Edgestore is a low-latency, distributed data store that is one of the largest services developed at Dropbox. It serves 10 million requests per second and stores over 10 trillion objects at rest. In the last few years, Edgestore has grown from being used by a handful of services to being the primary data store for all of Dropbox’s metadata needs.
Mehant Baid discusses the challenges Dropbox faced as the company scaled Edgestore and its journey from being an operationally burdensome service that’s plagued with incidents and postmortems to a service that’s highly reliable and operationally lightweight.
Mehant begins with a brief introduction of Edgestore, then discusses the various ways Dropbox’s systems and processes failed as it scaled its service. He also shares the various technical solutions adopted at Dropbox, along with the trade-offs, to improve service reliability. Some of the problems he dives deep into include load management, client isolation, linearized reads from replicas, schema evolution, and data validation.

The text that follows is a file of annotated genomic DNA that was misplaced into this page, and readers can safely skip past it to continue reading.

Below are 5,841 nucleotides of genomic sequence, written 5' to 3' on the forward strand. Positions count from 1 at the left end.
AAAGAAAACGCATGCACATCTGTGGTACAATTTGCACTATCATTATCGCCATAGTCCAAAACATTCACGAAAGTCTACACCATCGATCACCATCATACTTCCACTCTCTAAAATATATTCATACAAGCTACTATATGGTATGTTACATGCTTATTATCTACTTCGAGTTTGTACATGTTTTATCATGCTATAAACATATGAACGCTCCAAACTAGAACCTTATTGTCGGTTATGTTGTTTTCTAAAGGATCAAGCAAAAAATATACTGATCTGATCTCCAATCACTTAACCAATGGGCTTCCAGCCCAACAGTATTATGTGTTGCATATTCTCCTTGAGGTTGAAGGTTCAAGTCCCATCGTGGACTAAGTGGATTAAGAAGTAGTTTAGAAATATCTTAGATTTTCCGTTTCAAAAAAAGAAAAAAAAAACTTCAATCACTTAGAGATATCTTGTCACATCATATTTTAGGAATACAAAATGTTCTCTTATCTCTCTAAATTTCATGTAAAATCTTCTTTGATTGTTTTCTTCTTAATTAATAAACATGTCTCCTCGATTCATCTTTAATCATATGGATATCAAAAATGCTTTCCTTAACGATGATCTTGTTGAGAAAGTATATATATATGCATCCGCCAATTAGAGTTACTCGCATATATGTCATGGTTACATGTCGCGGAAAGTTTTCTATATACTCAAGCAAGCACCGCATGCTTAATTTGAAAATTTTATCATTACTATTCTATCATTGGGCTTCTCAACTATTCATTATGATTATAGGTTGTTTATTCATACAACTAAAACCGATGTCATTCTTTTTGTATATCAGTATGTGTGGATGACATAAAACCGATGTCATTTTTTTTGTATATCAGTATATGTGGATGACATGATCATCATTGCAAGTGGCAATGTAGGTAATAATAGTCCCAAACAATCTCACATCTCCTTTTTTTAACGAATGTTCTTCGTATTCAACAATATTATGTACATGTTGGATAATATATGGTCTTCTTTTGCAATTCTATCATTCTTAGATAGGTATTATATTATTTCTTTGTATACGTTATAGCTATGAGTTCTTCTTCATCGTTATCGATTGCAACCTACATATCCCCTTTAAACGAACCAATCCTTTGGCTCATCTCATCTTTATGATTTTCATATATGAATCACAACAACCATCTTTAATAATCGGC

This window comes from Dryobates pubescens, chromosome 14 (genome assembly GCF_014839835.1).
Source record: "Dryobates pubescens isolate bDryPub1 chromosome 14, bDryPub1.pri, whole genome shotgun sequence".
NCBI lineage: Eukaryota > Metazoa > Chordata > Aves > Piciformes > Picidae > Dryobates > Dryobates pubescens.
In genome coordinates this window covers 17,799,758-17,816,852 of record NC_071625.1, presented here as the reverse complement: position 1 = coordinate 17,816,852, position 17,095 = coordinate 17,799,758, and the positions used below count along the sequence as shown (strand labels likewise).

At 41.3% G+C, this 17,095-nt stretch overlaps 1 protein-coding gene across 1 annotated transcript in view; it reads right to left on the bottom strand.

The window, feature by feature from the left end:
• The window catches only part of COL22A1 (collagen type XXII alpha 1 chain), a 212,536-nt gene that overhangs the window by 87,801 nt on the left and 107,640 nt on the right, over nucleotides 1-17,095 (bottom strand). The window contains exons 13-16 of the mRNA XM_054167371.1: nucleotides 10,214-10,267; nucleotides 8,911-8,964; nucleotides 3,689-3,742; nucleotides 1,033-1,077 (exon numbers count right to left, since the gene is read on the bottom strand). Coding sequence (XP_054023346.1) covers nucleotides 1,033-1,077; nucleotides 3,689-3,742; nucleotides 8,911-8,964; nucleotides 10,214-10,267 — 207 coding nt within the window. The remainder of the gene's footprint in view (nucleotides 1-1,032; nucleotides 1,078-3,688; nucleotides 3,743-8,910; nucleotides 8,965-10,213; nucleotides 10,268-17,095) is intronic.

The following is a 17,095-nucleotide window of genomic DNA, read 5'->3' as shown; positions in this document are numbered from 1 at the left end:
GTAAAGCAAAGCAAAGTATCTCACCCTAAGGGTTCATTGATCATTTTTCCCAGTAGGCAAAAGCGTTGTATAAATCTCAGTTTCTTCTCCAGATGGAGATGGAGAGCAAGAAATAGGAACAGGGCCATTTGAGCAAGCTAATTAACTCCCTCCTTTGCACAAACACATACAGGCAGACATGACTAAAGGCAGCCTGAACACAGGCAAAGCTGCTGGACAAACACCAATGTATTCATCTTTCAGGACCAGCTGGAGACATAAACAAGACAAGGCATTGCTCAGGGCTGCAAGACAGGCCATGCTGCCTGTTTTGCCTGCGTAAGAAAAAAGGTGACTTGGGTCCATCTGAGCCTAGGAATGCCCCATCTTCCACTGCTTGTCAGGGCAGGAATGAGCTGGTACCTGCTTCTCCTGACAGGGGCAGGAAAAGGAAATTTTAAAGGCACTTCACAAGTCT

Mehant Baid is a software engineer at Dropbox. For the past few years, he’s been working on Edgestore, the distributed data store that handles all of Dropbox’s metadata needs. Previously, he worked on the database kernel at Oracle, where he focused on scaling inserts into the database. He’s a committer and project management committee member with the Apache Software Foundation and worked with the open source community to develop Apache Drill—an SQL engine for Hadoop, NoSQL, and cloud storage. His primary interests are the fields of distributed systems and databases.
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